Hundreds, possibly thousands, of .eu domain names registered from Ireland in recent months could have been registered by opportunistic cyber-squatters, the head of the IE Domain Registery (IEDR) David Curtin (pictured) told siliconrepublic.com.
So far there have been three phases where organisations and individuals could apply for a .eu domain name. The first phase, from 7 December 2005 to 6 February 2006, covered public bodies and trademark companies. The second phase, from 7 February to 7 April 2006, covered public bodies, trademark companies and other company names and business identifiers, focusing specifically on distinctive titles of protected literary and artistic work, unregistered trademarks and trade names. The third phase, from 7 April onwards, allowed all other types of organisations to apply for a domain name such as clubs, interest groups or family names.
According to Curtin, to date 24,754 .eu domains have been registered from Ireland. “However, just 1,412 domains were registered during the first phase or sunrise period, which was restricted to trademarks, patent holders and public bodies. There are more trademarks, patent holders and public bodies in Ireland than that.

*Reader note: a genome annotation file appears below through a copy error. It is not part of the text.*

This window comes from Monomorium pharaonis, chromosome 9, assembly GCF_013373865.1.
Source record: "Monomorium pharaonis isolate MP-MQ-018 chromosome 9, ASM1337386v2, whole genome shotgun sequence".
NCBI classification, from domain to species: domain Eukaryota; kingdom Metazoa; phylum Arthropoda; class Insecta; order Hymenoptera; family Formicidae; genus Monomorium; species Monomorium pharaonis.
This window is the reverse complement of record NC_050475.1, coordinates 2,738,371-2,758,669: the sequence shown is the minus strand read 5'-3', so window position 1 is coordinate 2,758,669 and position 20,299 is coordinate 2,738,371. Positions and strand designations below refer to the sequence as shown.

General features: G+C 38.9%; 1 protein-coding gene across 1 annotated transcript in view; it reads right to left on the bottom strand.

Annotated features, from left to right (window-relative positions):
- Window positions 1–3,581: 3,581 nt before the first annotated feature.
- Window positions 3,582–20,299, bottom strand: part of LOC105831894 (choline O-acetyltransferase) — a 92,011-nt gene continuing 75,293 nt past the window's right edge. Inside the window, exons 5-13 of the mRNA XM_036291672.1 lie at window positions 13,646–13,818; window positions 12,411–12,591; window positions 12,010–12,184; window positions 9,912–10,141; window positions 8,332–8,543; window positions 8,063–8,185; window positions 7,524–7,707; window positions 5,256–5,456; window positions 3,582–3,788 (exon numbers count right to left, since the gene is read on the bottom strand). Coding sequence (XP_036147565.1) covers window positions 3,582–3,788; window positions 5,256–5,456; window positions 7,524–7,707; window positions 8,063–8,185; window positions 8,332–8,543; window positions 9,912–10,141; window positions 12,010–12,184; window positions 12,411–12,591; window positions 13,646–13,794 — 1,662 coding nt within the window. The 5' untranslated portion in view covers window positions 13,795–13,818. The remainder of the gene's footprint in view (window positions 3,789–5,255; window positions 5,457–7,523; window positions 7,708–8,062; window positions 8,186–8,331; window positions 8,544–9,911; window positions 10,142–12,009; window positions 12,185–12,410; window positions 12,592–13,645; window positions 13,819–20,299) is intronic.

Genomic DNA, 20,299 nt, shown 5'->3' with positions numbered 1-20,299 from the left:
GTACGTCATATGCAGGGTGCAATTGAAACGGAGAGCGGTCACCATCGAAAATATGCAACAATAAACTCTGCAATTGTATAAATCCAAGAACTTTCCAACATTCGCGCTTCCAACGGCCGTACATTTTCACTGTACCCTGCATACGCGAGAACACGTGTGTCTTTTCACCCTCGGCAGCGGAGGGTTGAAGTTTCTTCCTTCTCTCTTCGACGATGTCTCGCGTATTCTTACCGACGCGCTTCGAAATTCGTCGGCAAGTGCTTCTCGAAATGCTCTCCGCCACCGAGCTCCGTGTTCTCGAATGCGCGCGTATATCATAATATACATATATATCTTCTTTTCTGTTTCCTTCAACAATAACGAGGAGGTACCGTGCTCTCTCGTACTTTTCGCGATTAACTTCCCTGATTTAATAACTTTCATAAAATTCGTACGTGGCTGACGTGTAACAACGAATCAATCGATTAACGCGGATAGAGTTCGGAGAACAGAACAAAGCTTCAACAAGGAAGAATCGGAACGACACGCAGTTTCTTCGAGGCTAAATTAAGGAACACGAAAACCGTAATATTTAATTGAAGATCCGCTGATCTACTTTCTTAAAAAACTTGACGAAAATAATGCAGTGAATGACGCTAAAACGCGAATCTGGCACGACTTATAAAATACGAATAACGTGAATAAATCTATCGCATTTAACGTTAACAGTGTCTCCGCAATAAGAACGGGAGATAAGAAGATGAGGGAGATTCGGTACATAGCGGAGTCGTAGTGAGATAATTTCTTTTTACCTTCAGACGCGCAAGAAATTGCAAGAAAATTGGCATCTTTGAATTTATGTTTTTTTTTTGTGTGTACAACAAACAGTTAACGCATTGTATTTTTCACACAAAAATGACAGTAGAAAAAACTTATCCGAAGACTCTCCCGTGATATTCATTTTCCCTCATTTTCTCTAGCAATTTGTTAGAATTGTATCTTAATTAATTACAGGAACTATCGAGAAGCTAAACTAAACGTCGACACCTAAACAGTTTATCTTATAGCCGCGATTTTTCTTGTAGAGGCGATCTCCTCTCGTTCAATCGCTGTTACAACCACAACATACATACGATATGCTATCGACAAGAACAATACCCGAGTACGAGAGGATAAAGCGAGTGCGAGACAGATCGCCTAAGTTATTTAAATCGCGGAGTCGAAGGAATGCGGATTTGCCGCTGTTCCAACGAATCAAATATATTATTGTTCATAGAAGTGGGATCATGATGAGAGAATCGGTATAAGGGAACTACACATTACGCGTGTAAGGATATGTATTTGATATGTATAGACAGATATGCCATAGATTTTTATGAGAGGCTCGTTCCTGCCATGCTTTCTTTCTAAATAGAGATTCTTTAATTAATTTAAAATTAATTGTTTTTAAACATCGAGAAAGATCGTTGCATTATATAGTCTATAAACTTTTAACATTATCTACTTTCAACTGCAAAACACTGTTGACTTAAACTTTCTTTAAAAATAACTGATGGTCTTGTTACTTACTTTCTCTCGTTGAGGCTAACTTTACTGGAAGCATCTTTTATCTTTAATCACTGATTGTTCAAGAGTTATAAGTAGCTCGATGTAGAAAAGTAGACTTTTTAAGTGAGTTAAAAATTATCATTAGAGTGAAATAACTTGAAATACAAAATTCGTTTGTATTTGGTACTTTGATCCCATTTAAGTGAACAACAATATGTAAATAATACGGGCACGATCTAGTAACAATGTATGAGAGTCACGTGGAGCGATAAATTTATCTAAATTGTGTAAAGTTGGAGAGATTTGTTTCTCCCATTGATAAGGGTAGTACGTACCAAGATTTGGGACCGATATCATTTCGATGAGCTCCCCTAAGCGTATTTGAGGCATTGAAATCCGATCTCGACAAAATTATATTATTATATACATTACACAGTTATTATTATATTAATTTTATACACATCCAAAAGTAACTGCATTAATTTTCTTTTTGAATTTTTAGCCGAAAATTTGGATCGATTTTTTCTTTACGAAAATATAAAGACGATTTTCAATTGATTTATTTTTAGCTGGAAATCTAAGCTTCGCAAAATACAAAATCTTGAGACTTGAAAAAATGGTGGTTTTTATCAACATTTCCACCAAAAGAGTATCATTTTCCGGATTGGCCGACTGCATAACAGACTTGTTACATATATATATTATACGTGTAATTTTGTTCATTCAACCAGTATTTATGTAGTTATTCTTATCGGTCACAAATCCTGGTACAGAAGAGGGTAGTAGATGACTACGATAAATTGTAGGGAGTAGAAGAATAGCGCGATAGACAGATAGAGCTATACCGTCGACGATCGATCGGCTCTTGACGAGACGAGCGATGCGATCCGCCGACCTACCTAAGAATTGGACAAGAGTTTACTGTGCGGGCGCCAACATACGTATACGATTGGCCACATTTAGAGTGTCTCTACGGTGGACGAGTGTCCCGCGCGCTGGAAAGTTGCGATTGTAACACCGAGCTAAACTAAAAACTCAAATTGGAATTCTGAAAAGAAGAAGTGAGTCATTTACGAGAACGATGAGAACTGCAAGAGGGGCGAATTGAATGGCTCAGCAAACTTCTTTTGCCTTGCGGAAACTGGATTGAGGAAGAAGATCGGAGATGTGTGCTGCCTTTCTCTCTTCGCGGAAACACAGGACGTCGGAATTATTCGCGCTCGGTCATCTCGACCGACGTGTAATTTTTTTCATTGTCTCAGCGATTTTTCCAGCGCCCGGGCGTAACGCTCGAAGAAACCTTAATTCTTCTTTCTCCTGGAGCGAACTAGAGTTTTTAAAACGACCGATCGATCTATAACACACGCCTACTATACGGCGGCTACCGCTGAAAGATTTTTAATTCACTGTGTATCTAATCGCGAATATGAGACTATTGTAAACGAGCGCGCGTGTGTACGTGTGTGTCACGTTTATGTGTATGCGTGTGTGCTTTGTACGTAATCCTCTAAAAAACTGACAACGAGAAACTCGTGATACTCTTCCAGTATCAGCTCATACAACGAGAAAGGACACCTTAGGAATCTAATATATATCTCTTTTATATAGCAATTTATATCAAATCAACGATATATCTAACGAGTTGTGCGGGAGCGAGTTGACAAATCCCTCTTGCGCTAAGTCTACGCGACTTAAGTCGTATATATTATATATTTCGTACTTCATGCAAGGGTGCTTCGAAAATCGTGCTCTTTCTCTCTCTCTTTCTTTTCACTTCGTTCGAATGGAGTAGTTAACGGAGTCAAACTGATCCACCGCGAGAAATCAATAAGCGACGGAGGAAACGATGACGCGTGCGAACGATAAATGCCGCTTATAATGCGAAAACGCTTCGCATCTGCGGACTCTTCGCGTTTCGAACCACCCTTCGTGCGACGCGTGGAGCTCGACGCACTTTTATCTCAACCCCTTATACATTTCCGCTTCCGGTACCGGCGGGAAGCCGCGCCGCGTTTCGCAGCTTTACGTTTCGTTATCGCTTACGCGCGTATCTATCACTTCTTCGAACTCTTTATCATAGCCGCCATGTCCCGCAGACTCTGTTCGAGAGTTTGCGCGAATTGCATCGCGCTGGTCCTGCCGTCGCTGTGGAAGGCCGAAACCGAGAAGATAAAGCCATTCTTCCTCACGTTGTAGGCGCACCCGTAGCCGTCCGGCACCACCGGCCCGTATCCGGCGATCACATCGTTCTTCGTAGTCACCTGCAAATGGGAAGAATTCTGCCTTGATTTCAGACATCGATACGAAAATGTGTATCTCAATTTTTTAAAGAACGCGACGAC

“This to me suggests that there have been quite a few speculative registrations. Time will tell how many are genuine or are opportunistic individuals hoping to sell the domain on for a profit.”
Cybersquatting is the practice of registering and claiming rights over internet domain names that are, arguably, not for the taking. The cyber-squatter then offers the domain to the person or company who owns a trademark contained within the name at an inflated price. Most cyber-squatters tend to do nothing with the domain; however, some have been known to use the domains for selling other services or even use them as the location for porn sites.
According to the World Internet Property Organisation (WIPO), cybersquatting is on the rise and in 2005 a total of 1,456 cybersquatting cases have been filed with WIPO.
“There have been many incidents around cybersquatting but many of us don’t hear about the thousands of people or companies that have spent a lot of money to get their rightful domain name back from the cyber-squatter, either from embarrassment or fear of adverse public relations,” says Curtin.
“Cyber-squatters will generally negotiate but you can expect to pay at least hundreds, if not thousands, for your domain,” Curtin said. “The best advice I can give is if you have a trademark, register with the whole range of domains and have the comfort of knowing that you are protected.”
By John Kennedy